Other Causes for Dizziness

All central signs must be tested for before a diagnosis of BPPV can be made. This includes testing the Oculomotor, Balance and Vestibular Ocular Reflex systems, as well as screening for Vertebral Artery Insufficiency and Upper Cervical instabilities.

Treatment for dizziness with central involvement includes an education and exercise based program, along with some manual therapy dependent on the each patient’s specific problems. Generally, three main principle methods of exercise are prescribed to each patient; Gaze Stabilisation, Balance and Habituation.

Gaze Stabilisation exercises are prescribed when Oculomotor insufficiencies are found during assessment. They are used to improve eye control during head movements, therefore improving the clarity of the patient’s vision. Patients will often report issues with reading or focusing on objects when moving about. E.g. Oculomotor retraining exercises will generally consist of repeated head movements, while the patient attempts to fixate on a stagnant object.

Balance exercises are designed specifically to address each patient’s underlying balance issues. The exercises are to be challenging enough to incite some form of coordination strategy from the patient, but safe enough as to avoid injury. E.g. Balance exercises should include changes in base of support, visual input and involving one or more extra tasks, in order to increase the difficulty for patient’s.

Habituation exercises are prescribed when Vestibular Ocular Reflex (VOR) issues are found during assessment. Patients with VOR issues will report dizziness from self motion (moving around, especially with quick head movements or bending over) or from increased visual stimulus (shopping malls, action movies etc). The goal of habituation exercises is to reduce dizziness associated with these stimuli through repetitive provocation and resolution. Over time, the brain learns to ignore the abnormal signals it is receiving from the inner ear, in response to these stimuli. E.g. Patient views a video clip from someone else's point of view, moving through a busy shopping centre, while increasingly reducing their base of support as able. 

Posterior Capsule Palpation

In neutral jaw position, it is very hard to palpate the posterior joint line and capsule.  It is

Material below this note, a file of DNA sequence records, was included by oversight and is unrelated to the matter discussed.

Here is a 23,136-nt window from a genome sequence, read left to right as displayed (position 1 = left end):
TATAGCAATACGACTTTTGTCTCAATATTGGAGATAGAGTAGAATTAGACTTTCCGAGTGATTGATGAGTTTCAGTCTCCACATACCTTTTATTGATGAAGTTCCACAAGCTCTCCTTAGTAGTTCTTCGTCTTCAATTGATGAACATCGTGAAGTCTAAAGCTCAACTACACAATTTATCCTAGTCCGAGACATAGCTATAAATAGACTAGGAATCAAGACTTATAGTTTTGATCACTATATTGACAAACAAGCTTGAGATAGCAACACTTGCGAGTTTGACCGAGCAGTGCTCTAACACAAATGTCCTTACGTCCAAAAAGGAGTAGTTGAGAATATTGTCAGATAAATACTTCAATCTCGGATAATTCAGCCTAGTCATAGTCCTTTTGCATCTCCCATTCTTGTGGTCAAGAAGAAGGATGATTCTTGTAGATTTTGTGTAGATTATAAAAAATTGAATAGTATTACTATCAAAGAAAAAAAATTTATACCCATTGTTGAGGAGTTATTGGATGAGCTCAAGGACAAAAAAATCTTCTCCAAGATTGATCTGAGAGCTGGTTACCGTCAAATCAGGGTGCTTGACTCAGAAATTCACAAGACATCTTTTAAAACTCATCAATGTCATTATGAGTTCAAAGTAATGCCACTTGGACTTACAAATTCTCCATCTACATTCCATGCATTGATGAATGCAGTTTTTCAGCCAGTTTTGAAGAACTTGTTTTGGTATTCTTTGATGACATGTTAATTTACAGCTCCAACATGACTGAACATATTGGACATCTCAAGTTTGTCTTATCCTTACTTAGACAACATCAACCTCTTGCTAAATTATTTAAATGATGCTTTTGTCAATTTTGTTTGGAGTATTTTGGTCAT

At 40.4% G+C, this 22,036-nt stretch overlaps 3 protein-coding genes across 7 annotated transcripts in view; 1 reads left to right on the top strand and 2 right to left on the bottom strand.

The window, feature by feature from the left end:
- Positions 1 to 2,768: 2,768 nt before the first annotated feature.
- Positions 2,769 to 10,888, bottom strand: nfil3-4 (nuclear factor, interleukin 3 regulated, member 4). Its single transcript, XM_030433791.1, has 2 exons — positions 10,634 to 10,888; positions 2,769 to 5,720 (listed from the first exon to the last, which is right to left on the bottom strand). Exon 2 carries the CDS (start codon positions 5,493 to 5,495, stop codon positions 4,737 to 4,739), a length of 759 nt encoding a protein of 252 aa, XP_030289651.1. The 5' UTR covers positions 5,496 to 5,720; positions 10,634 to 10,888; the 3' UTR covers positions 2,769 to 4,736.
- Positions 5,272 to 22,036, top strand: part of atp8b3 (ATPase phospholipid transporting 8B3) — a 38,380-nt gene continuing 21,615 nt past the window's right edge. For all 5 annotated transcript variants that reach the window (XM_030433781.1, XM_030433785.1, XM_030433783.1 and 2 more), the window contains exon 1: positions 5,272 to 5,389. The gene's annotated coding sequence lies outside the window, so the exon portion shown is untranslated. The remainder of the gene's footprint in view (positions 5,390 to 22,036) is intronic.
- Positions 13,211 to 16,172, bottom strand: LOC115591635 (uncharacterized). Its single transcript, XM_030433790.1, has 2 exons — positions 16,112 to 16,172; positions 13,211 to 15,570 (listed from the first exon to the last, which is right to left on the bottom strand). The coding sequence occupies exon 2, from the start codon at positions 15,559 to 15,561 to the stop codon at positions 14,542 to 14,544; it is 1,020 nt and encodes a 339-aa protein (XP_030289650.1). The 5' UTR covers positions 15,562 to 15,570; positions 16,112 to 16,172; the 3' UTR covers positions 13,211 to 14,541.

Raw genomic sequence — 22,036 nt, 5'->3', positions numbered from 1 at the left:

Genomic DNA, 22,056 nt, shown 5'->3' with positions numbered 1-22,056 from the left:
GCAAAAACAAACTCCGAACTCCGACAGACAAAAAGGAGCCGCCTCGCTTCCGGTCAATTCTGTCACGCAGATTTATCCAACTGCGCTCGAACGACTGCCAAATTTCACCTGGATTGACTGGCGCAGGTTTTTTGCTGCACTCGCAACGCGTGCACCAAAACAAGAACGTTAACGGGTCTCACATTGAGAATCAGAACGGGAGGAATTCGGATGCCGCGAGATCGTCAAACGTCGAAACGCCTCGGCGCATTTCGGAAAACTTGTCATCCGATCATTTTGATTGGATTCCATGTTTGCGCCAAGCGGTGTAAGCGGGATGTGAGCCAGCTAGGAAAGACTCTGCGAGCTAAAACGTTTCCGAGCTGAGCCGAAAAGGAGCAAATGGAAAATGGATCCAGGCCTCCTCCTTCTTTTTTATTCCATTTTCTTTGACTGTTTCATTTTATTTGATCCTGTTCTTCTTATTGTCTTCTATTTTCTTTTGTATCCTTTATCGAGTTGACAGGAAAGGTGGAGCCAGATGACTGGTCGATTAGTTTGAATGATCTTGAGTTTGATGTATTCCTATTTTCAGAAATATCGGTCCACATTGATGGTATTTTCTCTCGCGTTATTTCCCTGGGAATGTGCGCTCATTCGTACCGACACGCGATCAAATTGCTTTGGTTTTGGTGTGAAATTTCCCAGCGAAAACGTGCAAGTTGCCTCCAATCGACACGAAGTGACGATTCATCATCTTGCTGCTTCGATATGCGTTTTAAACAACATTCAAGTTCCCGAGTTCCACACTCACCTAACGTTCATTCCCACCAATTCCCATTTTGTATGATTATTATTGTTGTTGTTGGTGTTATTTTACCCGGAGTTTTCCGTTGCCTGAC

important to have a good understanding of how tender to palpation the posterior capsule is,

as it can help differentiate the cause of pain between occlusal issues and poor motor control.  


The best way to get to the posterior joint line is to laterally deviate the jaw to the other side,

which will cause the condyle to translate forward and expose both the posterior aspect and

anterior aspect of the joint.  It is generally considered a tender area, so we are looking at

difference in pain left vs right or an exquisite pain response.  

Pterygoid Strength Test

The Pterygoids role is to stabilise the condyle in the socket as it rotates and translates

forward and then to act as a decelerator when the jaw closes to guide the condyle back

into its resting place.  Dysfunction of the pterygoids can lead to posterior capsular

impingements, compression of the neurovascular bundle, clicking or locking joints, ear pain

and extra tension in the masseters to compensate. 

The patient should be able to comfortably move through left and right excursion with

resistance applied to the point of the chin without pain or discomfort.  Also look for fatigue

signs such as tremors, neck involvement or tongue thrusting.  If the Pterygoid is

dysfunctional, it is unlikely any other treatment will have a lasting effect as the jaw will

remain unstable.  This is commonly linked with a failure of the Tongue Differentiation Test

and is a good indicator that the primary cause of pain or restriction is the jaw.

Tongue Differentiation Test

The tongue is responsible for maintaining breathing airways, moving food around in the mouth, swallowing and talking. It plays no role in moving the jaw.  With bruxing, clenching or even headaches, it is quite common to use the tongue as a crutch to try to support the jaw and neck, which is an undesirable compensatory movement.

Your patient (and your good self) should be able to isolate your tongue function from their jaw muscles by placing their tongue on the roof of their mouth and then opening and closing their jaw.  If this is achievable, then progress to lateral deviation left and right.  


The tongue needs to stay on the roof of the mouth, if they can’t do this, they need strategies to help break down their parafunction.

Upper Cervical Spine Range of Motion

C01 and C23 play an intricate role in cervicogenic headache and although a loss of range of motion is not definitively linked to headaches, it is a good indicator that it is involved.  A simple screening test you can do in your clinic is differentiating how much movement C1-2 is contributing to rotation vs the rest of the cervical spine.


Approximately 50% of neck rotation comes from C1-2, so if we gently block the neck at c3 and don’t allow any lower cervical spine movement, the patient should still be able to turn their head 45 degrees or so.

If the patient has a restriction in their upper cervical spine but can still turn their head over their shoulder, we know that they are using dysfunction compensatory movements to achieve this and unless addressed, will more than likely end up with degenerative joint disease, normally around the C5-6 segment.